Planting Good Ideas

Mike Knotts, director of government affairs

Believe it or not, spring planting season will soon be upon us. I try each year to add an item or two to my home’s landscaping. I was not blessed with a particularly green thumb, though, so it usually ends miserably. But this year is different and much more important. Because of some drainage problems, I was forced to regrade my entire lawn last fall, which included removing every single living shrub, flower or plant around my house.

So I find myself asking for advice. What can I plant that is attractive, inexpensive, hearty and requires the absolute least amount of maintenance? When is the proper time to plant? I know that if you plant too early, you run the risk of a late frost wiping out all the new seedlings. If you wait too long, the plants won’t have time to take root and be prepared to weather the hot Tennessee summer. Experienced gardeners know that without enough time and care to build a strong grassroots system, these new plants will never survive.

Good ideas aren’t really that much different. If a new proposal is presented too early, it may get lost in the shuffle. If you lobby for an idea that no one knows about — even something that would help all Tennesseans — it will wilt and die. If an idea is presented too late, all the good intentions in the world can’t catch up to Father Time.

So how do great ideas thrive? They need good timing, awareness and the action of those that can make it happen.

Part of your local electric cooperative’s mission is to make sure you have affordable, reliable and safe electricity. And because our industry is so complex, government plays an important role in that mission. Sometimes state or federal laws threaten this, however, so we lobby hard on your behalf. But without your support — and, more importantly, your voice — our ideas may not reach the right ears.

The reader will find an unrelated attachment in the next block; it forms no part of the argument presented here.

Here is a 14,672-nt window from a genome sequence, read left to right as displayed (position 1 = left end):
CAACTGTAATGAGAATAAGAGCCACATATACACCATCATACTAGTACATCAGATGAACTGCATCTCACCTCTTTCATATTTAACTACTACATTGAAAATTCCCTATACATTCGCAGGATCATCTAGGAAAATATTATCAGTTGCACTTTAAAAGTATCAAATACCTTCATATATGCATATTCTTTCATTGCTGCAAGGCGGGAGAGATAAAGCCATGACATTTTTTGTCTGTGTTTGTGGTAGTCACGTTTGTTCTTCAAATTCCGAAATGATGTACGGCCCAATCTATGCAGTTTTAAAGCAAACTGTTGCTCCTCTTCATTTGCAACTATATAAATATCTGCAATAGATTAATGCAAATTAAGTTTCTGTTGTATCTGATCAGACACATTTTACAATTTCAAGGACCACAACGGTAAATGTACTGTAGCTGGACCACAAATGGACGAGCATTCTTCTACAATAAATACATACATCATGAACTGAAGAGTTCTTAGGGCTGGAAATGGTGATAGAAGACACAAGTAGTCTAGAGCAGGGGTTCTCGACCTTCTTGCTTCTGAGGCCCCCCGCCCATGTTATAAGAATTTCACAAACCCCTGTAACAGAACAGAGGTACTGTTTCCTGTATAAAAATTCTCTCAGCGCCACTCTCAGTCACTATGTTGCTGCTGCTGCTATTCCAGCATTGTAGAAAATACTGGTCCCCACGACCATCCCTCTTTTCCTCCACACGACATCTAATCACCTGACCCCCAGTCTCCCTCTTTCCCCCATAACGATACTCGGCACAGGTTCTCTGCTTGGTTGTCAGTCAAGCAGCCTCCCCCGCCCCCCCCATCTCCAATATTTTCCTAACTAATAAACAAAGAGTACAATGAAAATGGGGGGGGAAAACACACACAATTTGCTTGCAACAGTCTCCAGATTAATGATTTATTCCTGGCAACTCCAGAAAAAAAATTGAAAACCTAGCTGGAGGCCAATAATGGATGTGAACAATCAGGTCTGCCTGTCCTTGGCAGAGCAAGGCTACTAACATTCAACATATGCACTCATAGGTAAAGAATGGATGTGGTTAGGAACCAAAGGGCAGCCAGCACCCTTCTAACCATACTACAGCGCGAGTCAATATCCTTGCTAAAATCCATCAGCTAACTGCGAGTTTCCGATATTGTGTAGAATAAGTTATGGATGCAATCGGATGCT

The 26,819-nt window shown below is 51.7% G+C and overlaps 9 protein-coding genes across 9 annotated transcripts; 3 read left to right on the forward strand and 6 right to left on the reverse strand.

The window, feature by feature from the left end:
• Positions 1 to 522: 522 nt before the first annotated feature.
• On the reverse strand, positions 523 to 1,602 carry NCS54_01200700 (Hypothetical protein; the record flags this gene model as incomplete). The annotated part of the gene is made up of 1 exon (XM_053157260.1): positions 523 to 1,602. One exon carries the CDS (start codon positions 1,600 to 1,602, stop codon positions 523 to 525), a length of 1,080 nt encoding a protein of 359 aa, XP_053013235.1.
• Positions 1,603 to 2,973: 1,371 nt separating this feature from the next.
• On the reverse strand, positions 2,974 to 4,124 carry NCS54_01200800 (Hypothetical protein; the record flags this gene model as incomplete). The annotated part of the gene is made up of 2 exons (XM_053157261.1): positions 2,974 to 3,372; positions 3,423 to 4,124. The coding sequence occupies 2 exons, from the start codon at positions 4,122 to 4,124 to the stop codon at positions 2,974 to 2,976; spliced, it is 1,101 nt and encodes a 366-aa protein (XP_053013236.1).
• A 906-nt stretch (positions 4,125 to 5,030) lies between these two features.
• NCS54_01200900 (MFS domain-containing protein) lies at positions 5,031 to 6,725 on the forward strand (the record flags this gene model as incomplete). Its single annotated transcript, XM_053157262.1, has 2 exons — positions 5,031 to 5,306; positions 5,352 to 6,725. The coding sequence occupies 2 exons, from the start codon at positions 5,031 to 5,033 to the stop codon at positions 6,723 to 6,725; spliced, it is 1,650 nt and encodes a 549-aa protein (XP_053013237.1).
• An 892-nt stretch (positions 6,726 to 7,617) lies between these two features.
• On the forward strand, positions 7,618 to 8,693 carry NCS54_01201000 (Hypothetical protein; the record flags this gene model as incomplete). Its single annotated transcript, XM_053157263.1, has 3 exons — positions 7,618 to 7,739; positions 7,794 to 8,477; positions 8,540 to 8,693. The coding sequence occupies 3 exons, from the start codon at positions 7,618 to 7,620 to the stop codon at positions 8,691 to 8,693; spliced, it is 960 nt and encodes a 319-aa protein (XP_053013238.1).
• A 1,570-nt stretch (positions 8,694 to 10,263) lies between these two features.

That is why in the December 2012 issue of this magazine, I asked you to consider getting more involved in helping us keep your electric rates low. To the thousands of you who responded by going to www.ourenergy.coop and signing up, thank you very much. We will do our best to keep you informed with timely information. If you have not had the time to do so, signing up only takes a minute or two. And the time is right, as Tennessee’s General Assembly has just returned to take up its work and make important decisions for our state.

This year, the legislature has an important decision to make that could have an impact on your electric bill for years to come. And much like the situation in my yard, this year’s legislative session and its impact on your electric cooperative will be different and very important.

As you have read in these pages over the years, we have fought efforts that would increase your electric bill or make it more difficult to deliver reliable power to your home or office. For instance, most of the poles along the roadside in your community are owned by your electric cooperative. Those poles may have many other lines attached to them, which could carry telephone, cable or other utilities. The electric cooperative board of directors, elected by you, is responsible for deciding how much each attaching utility should pay for its fair share of the pole. However, some would like to see the state government intervene in hopes of lowering their fees.

While a discussion about pole attachments may not carry the same type of front-page appeal as issues like the income tax or “guns in bars,” the potential impact to Tennesseans is very real. Last year, the bill introduced would have caused $15 million in higher electric rates all across the state. So we have always asked the members of the legislature to say “no” to these requests, and, with very few exceptions, Tennessee’s elected officials have agreed.

This year, however, there is an opportunity to support a lasting solution to this perennial debate — a solution that protects attaching companies from any potential abuse and provides the ability to go to court if things really go wrong. And this solution protects the most important special-interest group — you, the owner of your cooperative.

In the coming weeks, we will be asking our elected officials to say “YES” to this honest, genuine compromise. The timing is right, and we are doing our best to make Tennesseans aware of the complex nature of these relationships and how they can be improved. What is the last ingredient to make this great idea thrive? Your action.

And as for my landscaping, let’s hope I stick to politics and get some good advice!

Visit tnelectric.org/issues to find out how you can help us. Or call 615-515-5522.

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